Interpreters and CART writers provide communication access to deaf and hard of hearing individuals:
- Sign Language Interpreters translate spoken English into American Sign Language (ASL) and often work in teams.
- CART writers are trained court reporters who use a steno machine, translation software and a computer to translate spoken English into printed text.
Interpreters and CART writers:
- follow a strict Code of Ethics that includes strict confidentiality of all student and course-related information;
- will introduce themselves and answer any questions about their work that you may have;
- will discuss seating and lighting arrangements with you and the deaf consumer, as necessary;
- may request technical vocabulary or other preparatory information to provide the best services possible:
- DRC will grant interpreters/CART writer access to class information posted D2L, by virtue of its relationship with D2L
- DRC may be in touch to request access to other online course content on behalf of interpreters/CART writers;
- can assist in translating films or videos shown in class if materials are not captioned. DRC will contact you about captioning audio-video course material and provide assistance in securing captioned media; and
- will not provide service when the student is not in class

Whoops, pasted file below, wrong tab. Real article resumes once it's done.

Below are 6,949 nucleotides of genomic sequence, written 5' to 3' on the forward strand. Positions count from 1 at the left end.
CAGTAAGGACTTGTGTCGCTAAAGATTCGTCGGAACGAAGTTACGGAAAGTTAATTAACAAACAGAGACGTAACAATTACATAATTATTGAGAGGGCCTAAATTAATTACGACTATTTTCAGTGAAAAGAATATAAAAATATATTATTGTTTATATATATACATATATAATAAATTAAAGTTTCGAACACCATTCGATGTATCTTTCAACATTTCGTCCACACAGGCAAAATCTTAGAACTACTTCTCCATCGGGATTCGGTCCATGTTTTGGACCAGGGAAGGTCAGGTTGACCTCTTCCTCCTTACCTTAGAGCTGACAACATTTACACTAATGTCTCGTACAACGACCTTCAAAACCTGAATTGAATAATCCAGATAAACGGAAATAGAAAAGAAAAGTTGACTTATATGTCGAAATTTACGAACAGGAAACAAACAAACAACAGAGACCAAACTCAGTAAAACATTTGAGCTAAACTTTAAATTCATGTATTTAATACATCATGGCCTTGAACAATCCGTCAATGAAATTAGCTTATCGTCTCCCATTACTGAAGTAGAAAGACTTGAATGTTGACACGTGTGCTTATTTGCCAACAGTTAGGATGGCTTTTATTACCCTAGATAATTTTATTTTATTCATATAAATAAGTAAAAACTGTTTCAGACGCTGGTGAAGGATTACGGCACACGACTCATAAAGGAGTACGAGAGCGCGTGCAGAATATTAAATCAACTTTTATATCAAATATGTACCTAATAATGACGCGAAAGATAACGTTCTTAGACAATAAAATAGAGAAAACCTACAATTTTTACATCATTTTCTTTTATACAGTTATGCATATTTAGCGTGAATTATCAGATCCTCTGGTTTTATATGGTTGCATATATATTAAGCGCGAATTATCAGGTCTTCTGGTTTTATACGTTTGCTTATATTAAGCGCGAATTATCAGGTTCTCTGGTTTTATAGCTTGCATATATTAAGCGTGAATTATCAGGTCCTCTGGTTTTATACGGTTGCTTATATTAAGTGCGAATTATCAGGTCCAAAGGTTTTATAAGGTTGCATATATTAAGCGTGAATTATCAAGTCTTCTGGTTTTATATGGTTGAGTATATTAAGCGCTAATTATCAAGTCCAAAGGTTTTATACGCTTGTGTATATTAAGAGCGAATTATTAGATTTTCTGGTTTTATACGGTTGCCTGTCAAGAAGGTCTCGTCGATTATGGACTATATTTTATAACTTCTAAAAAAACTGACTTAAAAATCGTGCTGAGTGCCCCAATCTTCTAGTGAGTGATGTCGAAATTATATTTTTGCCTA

Working with an interpreter:
- Speak directly to the student and not to the interpreter.
- The interpreter may be several words or sentence behind you. Therefore, when you ask a question or take class comments, allow time for the interpreter to finish conveying information.
- Interpreters work in teams to control for fatigue and support accuracy. While they are in different roles, both interpreters are working at all times.
Working with a Communication Access Real-Time (CART) writer:
- CART writers send a copy of the lecture text to the student after each class.
- The transcript is only for the deaf student and not shared with other class members. To review the transcript, contact DRC.
- Access: The Fundamentals is an online introduction to hearing loss and accommodations made-up of seven modules that take approximately an hour to review. The information is developed by a federally funded grant, PEPNet, focused on increasing access to higher education for Deaf and hard of hearing student. Review requires a brief registration process.